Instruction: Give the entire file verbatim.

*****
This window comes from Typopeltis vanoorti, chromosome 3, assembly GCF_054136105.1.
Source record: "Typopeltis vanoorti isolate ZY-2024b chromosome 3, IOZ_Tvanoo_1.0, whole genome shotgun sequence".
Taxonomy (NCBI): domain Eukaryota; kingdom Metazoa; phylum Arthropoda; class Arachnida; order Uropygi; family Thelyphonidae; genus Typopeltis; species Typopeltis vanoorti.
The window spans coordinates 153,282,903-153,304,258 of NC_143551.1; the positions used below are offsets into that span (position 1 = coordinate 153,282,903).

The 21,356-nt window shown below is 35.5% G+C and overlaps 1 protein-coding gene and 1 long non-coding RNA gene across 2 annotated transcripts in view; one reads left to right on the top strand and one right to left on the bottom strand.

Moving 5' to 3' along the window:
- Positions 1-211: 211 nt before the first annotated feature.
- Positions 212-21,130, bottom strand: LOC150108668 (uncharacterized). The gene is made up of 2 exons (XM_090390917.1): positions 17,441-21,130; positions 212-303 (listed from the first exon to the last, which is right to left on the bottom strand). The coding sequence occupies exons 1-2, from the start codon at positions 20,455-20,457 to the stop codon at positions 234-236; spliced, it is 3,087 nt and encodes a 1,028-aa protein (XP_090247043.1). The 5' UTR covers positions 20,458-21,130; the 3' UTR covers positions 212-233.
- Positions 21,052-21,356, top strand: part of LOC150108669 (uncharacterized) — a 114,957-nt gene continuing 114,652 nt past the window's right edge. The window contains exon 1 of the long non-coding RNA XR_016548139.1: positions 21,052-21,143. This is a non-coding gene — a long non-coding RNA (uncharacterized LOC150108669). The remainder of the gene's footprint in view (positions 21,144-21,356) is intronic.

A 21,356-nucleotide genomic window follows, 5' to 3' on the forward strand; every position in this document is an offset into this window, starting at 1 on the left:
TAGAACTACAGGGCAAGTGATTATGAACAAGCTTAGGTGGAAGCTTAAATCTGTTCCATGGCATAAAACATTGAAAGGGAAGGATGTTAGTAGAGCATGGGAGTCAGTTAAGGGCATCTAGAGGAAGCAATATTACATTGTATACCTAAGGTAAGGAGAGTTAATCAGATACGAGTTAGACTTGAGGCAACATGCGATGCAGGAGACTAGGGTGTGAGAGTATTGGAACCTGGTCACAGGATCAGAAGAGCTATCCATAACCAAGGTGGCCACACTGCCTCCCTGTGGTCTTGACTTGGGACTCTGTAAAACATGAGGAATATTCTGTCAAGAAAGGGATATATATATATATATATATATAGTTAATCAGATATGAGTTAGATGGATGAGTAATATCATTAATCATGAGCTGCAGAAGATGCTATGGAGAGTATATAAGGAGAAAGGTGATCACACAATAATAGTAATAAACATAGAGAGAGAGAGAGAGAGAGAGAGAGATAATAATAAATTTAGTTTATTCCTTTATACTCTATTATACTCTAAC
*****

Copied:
This window comes from Typopeltis vanoorti, chromosome 3, assembly GCF_054136105.1.
Source record: "Typopeltis vanoorti isolate ZY-2024b chromosome 3, IOZ_Tvanoo_1.0, whole genome shotgun sequence".
Taxonomy (NCBI): domain Eukaryota; kingdom Metazoa; phylum Arthropoda; class Arachnida; order Uropygi; family Thelyphonidae; genus Typopeltis; species Typopeltis vanoorti.
The window spans coordinates 153,282,903-153,304,258 of NC_143551.1; the positions used below are offsets into that span (position 1 = coordinate 153,282,903).

The 21,356-nt window shown below is 35.5% G+C and overlaps 1 protein-coding gene and 1 long non-coding RNA gene across 2 annotated transcripts in view; one reads left to right on the top strand and one right to left on the bottom strand.

Moving 5' to 3' along the window:
- Positions 1-211: 211 nt before the first annotated feature.
- Positions 212-21,130, bottom strand: LOC150108668 (uncharacterized). The gene is made up of 2 exons (XM_090390917.1): positions 17,441-21,130; positions 212-303 (listed from the first exon to the last, which is right to left on the bottom strand). The coding sequence occupies exons 1-2, from the start codon at positions 20,455-20,457 to the stop codon at positions 234-236; spliced, it is 3,087 nt and encodes a 1,028-aa protein (XP_090247043.1). The 5' UTR covers positions 20,458-21,130; the 3' UTR covers positions 212-233.
- Positions 21,052-21,356, top strand: part of LOC150108669 (uncharacterized) — a 114,957-nt gene continuing 114,652 nt past the window's right edge. The window contains exon 1 of the long non-coding RNA XR_016548139.1: positions 21,052-21,143. This is a non-coding gene — a long non-coding RNA (uncharacterized LOC150108669). The remainder of the gene's footprint in view (positions 21,144-21,356) is intronic.

A 21,356-nucleotide genomic window follows, 5' to 3' on the forward strand; every position in this document is an offset into this window, starting at 1 on the left:
TAGAACTACAGGGCAAGTGATTATGAACAAGCTTAGGTGGAAGCTTAAATCTGTTCCATGGCATAAAACATTGAAAGGGAAGGATGTTAGTAGAGCATGGGAGTCAGTTAAGGGCATCTAGAGGAAGCAATATTACATTGTATACCTAAGGTAAGGAGAGTTAATCAGATACGAGTTAGACTTGAGGCAACATGCGATGCAGGAGACTAGGGTGTGAGAGTATTGGAACCTGGTCACAGGATCAGAAGAGCTATCCATAACCAAGGTGGCCACACTGCCTCCCTGTGGTCTTGACTTGGGACTCTGTAAAACATGAGGAATATTCTGTCAAGAAAGGGATATATATATATATATATATATAGTTAATCAGATATGAGTTAGATGGATGAGTAATATCATTAATCATGAGCTGCAGAAGATGCTATGGAGAGTATATAAGGAGAAAGGTGATCACACAATAATAGTAATAAACATAGAGAGAGAGAGAGAGAGAGAGAGAGATAATAATAAATTTAGTTTATTCCTTTATACTCTATTATACTCTAAC